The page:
You want to tell me how you really feel, Jeremy? Okay, well now it's time for our first guest, Katie Wade, the director of social call, which is the organization that Jeremy volunteers with. Katie will also discuss -- in slightly more measured notes -- ageism and the programs her organization offers that helps seniors make those social connections they need to enjoy a more fulfilled and connected life.
So I'm talking right now to Katie Wade. Maybe Katie, you could just explain what you do in brief terms and what your position is and what your responsibilities are with Social Call.
Katie Wade (05:31):
Sure. And thanks for having me, Jeremy. So I am the director of Social Call, which is really a social connection program. We primarily work with older adults, so adults over 60, to find creative, new friendships. And so we are partnering older adults and community volunteers throughout the United States together for weekly phone conversations. And our goal there is create social connections. And along the way, we hope to alleviate loneliness.
What are the circumstances that seniors might find themselves in that might lead to loneliness in your experience?
Katie Wade (06:08):
If we take a real bird's eye view of the situation we can find within our society that there aren't a lot of avenues for older adults to remain connected in society. If you don't have familial value, like you're not caregiving, or you aren't in the workplace and have economic value, then there aren't a lot of other avenues to stay connected as an older adult. Also loss of life. So people around you die and you lose those relationships. And widows, the loss of a spouse and how that affects one's loneliness. And then the final thing I see is children who want their older parents to come live with them for safety reasons. So they might say, "Mom, I know you have a community in Arizona but can you please move to Ohio so I can know you'll be safe and we'll check on you every day or you can live with us." Well-intentioned, but what happens is you lose your whole community when you make that move.
If you could tell a first time volunteer your feelings about Social Call, its purpose and the good it's doing and so forth, how would you engage with them and tell them how to think of the upcoming work that they're about to do?
Katie Wade (07:15):
Yeah. Social call started in 2010 in San Francisco and the Bay area as a friendly visiting programs. We were matching volunteers and older adults together for weekly in-person visits, typically in the home of the older adult. And then maybe a year and a half ago as a response to request from older adults, we launched social call by phone. And so we are making matches that are entirely phone-based visits with people throughout the United States, both the volunteer and the older adult. They meet together about 30 minutes each week on the phone, um, depending on the, the match and they experience swapping stories and sharing and learning about each other and some creative conversations. And we hope to really blur those lines of who's making and receiving so that it feels like both parties are gaining a new and meaningful relationship with someone they would otherwise never meet and their daily life, which is pretty cool.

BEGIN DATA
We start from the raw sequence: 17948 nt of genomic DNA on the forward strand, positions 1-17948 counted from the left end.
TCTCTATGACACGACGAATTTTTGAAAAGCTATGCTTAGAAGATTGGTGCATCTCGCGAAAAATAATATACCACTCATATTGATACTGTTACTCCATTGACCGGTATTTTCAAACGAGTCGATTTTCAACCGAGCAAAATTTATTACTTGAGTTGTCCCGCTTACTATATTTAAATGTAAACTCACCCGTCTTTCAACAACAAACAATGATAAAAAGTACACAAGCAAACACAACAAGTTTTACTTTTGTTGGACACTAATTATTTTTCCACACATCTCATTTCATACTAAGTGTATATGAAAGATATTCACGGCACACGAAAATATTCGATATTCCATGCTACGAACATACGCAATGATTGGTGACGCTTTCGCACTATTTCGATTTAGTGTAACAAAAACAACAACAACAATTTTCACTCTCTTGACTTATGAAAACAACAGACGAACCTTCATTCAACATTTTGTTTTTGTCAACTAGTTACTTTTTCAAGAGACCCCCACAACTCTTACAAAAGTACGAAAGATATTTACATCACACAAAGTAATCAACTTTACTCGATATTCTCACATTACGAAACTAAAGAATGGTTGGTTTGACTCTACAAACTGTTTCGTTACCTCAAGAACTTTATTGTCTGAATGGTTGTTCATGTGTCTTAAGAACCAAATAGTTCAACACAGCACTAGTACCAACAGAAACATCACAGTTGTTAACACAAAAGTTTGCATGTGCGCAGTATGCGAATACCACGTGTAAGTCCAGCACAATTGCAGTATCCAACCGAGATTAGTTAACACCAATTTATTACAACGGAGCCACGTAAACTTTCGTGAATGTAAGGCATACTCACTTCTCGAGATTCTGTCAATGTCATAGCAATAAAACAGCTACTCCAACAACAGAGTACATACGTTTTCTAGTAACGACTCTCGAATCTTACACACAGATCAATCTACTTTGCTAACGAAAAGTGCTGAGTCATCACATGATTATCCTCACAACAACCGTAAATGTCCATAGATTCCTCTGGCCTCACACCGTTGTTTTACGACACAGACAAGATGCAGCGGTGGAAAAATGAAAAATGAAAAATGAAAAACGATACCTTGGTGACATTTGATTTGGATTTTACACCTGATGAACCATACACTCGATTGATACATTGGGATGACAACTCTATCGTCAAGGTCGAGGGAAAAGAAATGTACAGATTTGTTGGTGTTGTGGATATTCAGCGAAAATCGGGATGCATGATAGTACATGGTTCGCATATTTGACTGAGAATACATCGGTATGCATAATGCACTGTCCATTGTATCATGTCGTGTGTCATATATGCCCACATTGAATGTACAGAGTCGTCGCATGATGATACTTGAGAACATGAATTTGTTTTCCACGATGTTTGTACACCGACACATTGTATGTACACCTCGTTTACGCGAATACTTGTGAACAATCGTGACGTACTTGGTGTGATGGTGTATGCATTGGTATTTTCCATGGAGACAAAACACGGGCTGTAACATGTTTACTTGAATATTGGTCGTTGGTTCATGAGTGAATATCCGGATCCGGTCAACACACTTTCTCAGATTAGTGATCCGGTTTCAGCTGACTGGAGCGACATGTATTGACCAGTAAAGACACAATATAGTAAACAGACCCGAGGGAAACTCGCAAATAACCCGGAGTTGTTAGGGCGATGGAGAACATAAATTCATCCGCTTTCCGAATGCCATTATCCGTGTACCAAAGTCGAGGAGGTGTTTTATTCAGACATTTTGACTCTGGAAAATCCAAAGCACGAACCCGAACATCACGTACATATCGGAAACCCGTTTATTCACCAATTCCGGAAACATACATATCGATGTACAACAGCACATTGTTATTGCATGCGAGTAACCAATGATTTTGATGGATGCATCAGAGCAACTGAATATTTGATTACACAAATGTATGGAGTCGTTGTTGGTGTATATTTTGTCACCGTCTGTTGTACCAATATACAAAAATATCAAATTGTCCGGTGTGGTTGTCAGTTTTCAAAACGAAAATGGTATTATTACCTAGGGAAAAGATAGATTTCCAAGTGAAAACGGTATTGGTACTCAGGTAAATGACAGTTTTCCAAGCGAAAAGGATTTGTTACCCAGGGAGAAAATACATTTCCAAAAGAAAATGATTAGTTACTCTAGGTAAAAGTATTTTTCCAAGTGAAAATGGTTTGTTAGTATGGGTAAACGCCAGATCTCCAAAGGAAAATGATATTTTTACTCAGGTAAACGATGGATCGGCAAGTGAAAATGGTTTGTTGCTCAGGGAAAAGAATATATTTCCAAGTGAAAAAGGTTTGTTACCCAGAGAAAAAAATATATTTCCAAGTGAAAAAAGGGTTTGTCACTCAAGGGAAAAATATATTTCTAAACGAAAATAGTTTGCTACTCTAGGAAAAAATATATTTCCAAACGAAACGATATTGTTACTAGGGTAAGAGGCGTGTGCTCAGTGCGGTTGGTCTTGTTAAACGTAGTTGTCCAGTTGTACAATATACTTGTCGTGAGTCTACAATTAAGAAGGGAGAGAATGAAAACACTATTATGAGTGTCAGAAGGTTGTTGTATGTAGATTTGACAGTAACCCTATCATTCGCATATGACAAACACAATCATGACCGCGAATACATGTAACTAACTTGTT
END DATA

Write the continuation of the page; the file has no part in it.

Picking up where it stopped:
This is about a two way conversation. This isn't a passive experience, just sort of, how was your day? How was your week? And then after the clock has hit whatever, you just end it. It seems that you're promoting, more than many other places, a form of more engaged, two way enrichment sort of experience. Is that fair?
Katie Wade (08:39):
That's exactly right. And so Gene Cohen in "The Mature Mind" lays out the brain health research around why older age is a time of creativity and innovation. And he essentially posits through his research projects that the two hemispheres of the brain start working together in a way that we don't have access to when we're younger. You know, this is not new research, but it is not mainstream knowledge. And I was really taken by this idea that older age is a time of creative growth and innovation because it resoundly mimicked my personal experience working with older adults. Once you view older age through that lens, you can no longer have a program that's set up to give a charitable service to an older adult in need. Like, Oh, actually we see the value of older adults. How do we emphasize that that both sides of the match have equitable value in the relationship?
Wow. You know, social connections are clearly key for older adults. And it's not surprising since this is a time when people, especially those over the age of 80, find themselves alone.
Actually during my conversation with Edna, she spoke so touchingly about how much she values the friends she still has. It was a constant theme of hers. She might be in her nineties but she's very, very smart, has all her faculties. And she has a host of stories that she just wants to tell people. And, actually, Shirley is a great example of someone who has so much to offer in terms of stories and interests. Shirley is almost 70, she's blind. And interestingly, she's married. Happily so, by her account. So we had a great conversation when we were getting to know each other about why it was that she identified herself as being lonely, despite having a loving partner at home.